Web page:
Just Assume It’s For Me: Being Female and Gaming

 

 

Dragon Age: Inquisition.

Those three mystical words have tantalized me for the last few years. Yep, years. I stalk the Dragon Age Twitter feed. I’ve nosed about through all the IGN and GameStop exclusives. I drooled over the Inquisitor’s Edition even though it’s way expensive and I held off too long on preordering it…which brings us to today’s little anecdote.

Having been unsuccessful in preordering from GameStop’s website, I decided to stop by my local store when I had to make a cat food run last week. I walked into GameStop with a little bit of my normal trepidation. After all, just about every time I go in, someone (either a customer or a cashier) tends to make me feel unwelcome. Once when I was buying Gears of War 1 and 2, a customer looked down at them, then disdainfully up at me and said, “Boyfriend’s a gamer, eh?” To which I snapped, “They’re for ME. I’M A GAMER. ME.”

So when I walked in to see a (white male, probably in his mid 20s) customer talking full stop to the (female) cashier about a minute-by-minute breakdown of his registration process for taking classes at a local college, I immediately felt my heart sink a little. Mostly because her eyes lit up when she saw me in the vein of “Dear Gods, please make him go stop, thank goodness for you, O Mighty Distraction.” It took about three minutes for her to wave him aside so she could, you know, help someone who was going to Buy A Thing.

I asked her about the Inquisitor’s Edition, because…go big or go home, right? Fangirl gotta fangirl.

And Dudebro busts in, “Are you buying that for you?”

I tried to count to three and got to about one and a half before I turned to him, gave him the flinty-eyed stare of Morrigan when Alistair’s said something particularly glib, and said, “Yes, it’s for me. I’m here buying it, aren’t I?”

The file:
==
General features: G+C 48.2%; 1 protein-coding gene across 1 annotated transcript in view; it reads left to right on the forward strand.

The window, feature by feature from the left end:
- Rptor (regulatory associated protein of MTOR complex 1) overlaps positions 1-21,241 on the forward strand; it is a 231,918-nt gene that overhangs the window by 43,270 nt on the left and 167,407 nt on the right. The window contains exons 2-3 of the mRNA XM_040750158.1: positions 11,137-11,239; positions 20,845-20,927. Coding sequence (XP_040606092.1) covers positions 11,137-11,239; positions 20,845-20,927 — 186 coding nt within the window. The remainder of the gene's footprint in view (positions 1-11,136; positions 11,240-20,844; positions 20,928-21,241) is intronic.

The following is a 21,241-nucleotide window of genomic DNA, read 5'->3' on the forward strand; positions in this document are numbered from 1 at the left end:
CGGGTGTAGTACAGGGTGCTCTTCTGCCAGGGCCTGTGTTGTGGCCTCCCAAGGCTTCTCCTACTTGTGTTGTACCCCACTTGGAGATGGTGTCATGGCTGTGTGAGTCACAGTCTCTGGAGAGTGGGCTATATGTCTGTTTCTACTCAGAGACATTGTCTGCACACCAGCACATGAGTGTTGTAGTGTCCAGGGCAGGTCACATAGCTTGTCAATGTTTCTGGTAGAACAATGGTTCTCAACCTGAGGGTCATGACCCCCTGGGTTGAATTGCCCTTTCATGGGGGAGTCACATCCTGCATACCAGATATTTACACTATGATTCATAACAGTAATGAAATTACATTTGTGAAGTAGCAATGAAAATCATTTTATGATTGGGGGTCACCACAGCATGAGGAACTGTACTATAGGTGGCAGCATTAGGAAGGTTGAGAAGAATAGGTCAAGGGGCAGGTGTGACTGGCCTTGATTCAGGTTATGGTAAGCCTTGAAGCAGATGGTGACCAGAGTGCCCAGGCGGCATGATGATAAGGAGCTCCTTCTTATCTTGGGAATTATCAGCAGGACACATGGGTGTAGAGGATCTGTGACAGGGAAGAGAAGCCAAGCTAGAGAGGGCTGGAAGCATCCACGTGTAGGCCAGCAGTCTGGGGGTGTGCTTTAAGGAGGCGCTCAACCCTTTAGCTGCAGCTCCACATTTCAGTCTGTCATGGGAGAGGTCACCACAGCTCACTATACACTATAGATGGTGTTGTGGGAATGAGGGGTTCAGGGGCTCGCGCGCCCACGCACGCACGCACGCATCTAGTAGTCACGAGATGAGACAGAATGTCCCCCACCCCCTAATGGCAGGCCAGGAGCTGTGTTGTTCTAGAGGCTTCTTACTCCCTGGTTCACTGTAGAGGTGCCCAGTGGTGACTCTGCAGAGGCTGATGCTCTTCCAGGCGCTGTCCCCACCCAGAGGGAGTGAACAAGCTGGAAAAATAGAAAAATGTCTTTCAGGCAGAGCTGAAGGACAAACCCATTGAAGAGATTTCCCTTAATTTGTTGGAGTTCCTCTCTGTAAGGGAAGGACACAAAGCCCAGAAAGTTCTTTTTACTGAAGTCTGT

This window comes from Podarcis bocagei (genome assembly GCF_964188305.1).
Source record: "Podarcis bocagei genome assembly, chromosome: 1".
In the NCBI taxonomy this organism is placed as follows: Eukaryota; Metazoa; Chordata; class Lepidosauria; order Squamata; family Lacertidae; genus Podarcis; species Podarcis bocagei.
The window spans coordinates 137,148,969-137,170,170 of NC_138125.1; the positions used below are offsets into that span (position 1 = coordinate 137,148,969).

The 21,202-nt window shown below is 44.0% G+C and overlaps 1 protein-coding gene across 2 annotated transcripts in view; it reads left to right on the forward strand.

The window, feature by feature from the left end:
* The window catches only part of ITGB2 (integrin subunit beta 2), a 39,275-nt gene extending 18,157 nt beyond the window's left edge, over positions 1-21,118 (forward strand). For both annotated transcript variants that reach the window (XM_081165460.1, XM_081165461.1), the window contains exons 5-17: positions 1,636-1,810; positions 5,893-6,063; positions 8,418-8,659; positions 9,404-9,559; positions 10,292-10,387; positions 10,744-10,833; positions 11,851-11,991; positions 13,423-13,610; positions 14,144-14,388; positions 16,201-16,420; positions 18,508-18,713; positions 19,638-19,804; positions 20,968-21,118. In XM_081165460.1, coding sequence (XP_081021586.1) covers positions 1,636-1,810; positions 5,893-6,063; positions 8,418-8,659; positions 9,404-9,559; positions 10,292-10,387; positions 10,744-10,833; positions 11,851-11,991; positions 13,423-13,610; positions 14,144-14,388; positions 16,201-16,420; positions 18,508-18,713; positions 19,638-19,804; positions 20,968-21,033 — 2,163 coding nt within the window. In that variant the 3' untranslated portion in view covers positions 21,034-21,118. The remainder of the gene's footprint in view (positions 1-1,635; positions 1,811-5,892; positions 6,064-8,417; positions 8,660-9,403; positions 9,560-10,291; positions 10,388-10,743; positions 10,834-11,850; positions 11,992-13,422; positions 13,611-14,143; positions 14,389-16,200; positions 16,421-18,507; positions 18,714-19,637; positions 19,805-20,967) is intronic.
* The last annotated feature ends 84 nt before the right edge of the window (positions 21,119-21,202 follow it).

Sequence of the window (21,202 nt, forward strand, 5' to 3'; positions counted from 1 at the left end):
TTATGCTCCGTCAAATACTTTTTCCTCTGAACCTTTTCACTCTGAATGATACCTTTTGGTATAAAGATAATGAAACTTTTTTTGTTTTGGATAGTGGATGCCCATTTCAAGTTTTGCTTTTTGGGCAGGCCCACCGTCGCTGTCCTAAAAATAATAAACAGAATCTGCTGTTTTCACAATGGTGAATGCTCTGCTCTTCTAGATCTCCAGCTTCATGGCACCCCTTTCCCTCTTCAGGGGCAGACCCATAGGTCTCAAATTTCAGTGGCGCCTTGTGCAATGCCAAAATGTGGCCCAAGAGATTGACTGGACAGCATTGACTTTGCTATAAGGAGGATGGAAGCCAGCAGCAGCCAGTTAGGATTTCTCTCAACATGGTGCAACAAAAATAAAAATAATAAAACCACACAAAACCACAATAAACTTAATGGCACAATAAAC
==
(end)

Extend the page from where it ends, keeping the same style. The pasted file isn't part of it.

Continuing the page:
He responded with, “Well, you never really know.”

I felt my blood pressure rising and turned back to the cashier, who gave me an “I know; somebody make him stop” look and told me that edition wasn’t available and asked if I wanted the Deluxe Edition instead. I acquiesced, and Dudebro pipes up again.

“You’re not getting it for XSlop, are you?”

This time I actually closed my eyes. “That’s the console I have and I like it.”

“You totally shouldn’t waste your money on that junk. PC or PS4 are the only real options.”

Was this actually happening? It was actually happening. It sounded like a cartoon or some sort of bizarre hypothetical — and yet I was really standing there in GameStop with a female cashier who looked just as aggravated as I felt while this Dudebro sounded off.

“Look, dude,” I said, “I don’t have several hundred dollars floating around to go buy a new TV and a new next-gen console, so I’m going to play the game on what I’ve got.”

“Did you play the other ones?”

Another DEEEEEEP breath. “Yes, I played Origins and Dragon Age 2. And. Every. Single. Expansion. Multiple. Times.” I left out how I’ve clocked over 400 hours of gameplay in this goddamn franchise, but that part is true as well. And is probably an underestimate considering the multiple 50+ hour playthroughs I’ve done of both full games and the expansions.

I finally managed to preorder my game and felt progressively sorrier for the cashier, because I, unlike she, could walk out the door now. He was still going on about how I needed to  play on PC or PS4 instead of Xbox and blah blah blah blah blah.